Know Before You Post – Using User Generated Content
It is no secret that consumers have taken the reigns in determining what flies in the world of content marketing, but have you considered the value in the content they contribute in addition to the content you create for them? A 2015 Content Marketing Institute study showed that 78% of B2C brands were planning on using user generated content (UGC) in their marketing mix. That’s no number to scoff at, especially given the large number of companies who have seen success in using the content of their fans and advocates. Starbucks, Purina, and Coke are just a few of the big name players who have seen exceptional results in utilizing UGC. From pictures of dogs enjoying Beggin’ Strips to Starbucks’ White Cup Contest, UGC has racked up thousands of engagements for these brands while connecting with fans in a dynamic way. As you develop your marketing strategy UGC may seem like the perfect fit for your brand. However, before you start sharing those awesome shots of your product in action, make sure you know the rules of the UGC game.
The Scenario: A fan posts a great picture of them using your product, can you repost it without asking permission?
The Rules: Twitter’s Terms of Service state that posters retain copyright of content posted with exception of the permissions that the user grants Twitter and its partners. What that means is that as long as the content stays “in network” and is not being used for advertising, you are safe. So yes, you can retweet the image, as that will show the original owner of the photo. It also means that you can stream curated public tweets through a Twitter approved partner onto another location. Both of these options require that you abide by the user agreements, which generally outline the need to cite where the image is from (i.e. if you stream hashtagged photos onto a webpage those images must have the logo of the platform where they were posted). For Instagram which doesn’t have a built in repost option, Terms of Service require permission from the poster to reshare the content. If you are looking to UGC for non-advertising purposes, make sure you understand what the Terms of Service for each platform grant you and if you are unsure, always ask permission first.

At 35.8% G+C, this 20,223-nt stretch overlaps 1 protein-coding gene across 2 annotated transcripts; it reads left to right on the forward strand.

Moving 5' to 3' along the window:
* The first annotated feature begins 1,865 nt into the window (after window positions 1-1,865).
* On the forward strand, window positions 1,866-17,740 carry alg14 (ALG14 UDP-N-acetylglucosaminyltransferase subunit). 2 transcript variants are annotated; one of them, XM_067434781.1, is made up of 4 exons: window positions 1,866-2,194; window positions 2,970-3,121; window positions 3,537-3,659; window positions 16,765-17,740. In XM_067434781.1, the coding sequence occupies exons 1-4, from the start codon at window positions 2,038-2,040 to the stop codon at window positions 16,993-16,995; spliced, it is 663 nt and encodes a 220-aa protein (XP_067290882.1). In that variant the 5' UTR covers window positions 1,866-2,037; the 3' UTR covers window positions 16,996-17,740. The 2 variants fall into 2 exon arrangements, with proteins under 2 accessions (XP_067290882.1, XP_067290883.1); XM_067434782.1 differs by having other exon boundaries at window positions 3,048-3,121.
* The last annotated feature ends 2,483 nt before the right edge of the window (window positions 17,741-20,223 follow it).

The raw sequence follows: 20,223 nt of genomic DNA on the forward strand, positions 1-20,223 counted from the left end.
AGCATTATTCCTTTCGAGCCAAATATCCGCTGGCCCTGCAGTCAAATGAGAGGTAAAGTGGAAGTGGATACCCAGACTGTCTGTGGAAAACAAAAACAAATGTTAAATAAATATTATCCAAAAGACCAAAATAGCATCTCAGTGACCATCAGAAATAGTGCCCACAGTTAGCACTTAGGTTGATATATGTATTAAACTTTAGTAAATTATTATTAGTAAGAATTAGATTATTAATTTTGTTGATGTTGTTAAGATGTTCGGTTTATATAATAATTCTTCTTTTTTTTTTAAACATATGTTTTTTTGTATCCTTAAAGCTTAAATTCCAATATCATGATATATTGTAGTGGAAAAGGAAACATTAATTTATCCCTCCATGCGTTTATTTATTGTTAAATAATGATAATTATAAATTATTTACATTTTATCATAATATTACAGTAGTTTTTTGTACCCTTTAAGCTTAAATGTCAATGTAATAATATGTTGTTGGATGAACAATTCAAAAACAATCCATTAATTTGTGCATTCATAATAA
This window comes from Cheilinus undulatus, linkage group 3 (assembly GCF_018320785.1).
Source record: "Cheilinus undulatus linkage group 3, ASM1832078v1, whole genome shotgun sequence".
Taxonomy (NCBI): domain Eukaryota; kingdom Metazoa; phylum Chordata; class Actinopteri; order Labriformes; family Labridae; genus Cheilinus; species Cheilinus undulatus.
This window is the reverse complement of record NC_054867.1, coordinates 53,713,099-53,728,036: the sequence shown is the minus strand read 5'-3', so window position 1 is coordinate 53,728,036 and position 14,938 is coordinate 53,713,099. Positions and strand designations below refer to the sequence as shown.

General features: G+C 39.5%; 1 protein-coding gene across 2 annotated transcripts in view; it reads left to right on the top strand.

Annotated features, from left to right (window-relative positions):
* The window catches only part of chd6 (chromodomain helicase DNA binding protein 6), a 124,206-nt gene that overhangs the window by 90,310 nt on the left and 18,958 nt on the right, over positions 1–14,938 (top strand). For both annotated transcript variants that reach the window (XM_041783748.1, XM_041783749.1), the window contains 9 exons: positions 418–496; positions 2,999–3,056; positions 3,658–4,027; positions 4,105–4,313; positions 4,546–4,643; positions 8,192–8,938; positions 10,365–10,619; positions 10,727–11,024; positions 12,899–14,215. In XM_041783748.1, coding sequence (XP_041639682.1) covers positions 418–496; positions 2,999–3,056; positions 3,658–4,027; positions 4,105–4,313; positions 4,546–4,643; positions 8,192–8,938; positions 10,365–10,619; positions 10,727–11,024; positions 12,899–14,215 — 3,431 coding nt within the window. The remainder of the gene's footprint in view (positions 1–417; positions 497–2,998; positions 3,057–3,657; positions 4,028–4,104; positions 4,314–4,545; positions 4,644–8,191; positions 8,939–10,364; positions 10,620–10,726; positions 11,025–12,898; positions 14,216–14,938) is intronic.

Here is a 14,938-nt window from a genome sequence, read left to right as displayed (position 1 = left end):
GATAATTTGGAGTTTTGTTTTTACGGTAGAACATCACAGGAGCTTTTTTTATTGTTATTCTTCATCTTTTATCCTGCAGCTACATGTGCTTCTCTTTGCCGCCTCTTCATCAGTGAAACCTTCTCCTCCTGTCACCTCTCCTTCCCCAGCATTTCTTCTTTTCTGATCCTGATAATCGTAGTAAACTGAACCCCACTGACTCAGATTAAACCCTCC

The Scenario: You are running a campaign that asks consumers to share by using a hashtag.
The Rules: This falls under the concept of implied permission. If a user publically posts a picture with a hashtag, such as Coke’s #ShareACoke, the user grants permission for that image to be shared as part of the campaign within the terms of service laid out by the platform as it is implied that they understand the brand’s intention to possibly use the image. Hashtag campaigns often also have terms and conditions that outline the permissions granted by using the hasthag. However, if the brand decides that the image could be used in advertising, explicit permission is needed.
The Scenario: You are running a contest that asks consumers to enter by using a hashtag or sharing a photo.
The Rules: Using the hashtag to enter falls under implied permission; however, as with any sweepstakes or contest it is wise to build stipulations into the official rules that allow for brands to use UGC. Any official submission should require entrant’s acceptance of the terms and conditions outlined in the official rules. Brands should also take care to avoid displaying third party branding, trademarked, or copyright protected materials, as the user’s permission to use their photo does not extend to those assets.
The Scenario: You come across the perfect photo for your next ad campaign on Instagram posted by one of your fans.
The Rules: If you are using an image or content for advertising purposes, you ALWAYS need to get permission from the owner.
The rules around UGC can be complicated and confusing. A brand’s legal counsel should address questions or concerns before UGC is deployed on brand channels, especially when advertising involved. However, in general, following these best practices will leave you in good standing:
· Always give credit where credit is due. You were drawn to the UGC because of its value to the brand and its authenticity; share the credit with your fans.
· If you aren’t sure, ask permission. Even in legal grey areas such as inline advertising. If the poster likes your brand they are likely to say yes and then you are protected either way.
· When using UGC for advertising, always get permission.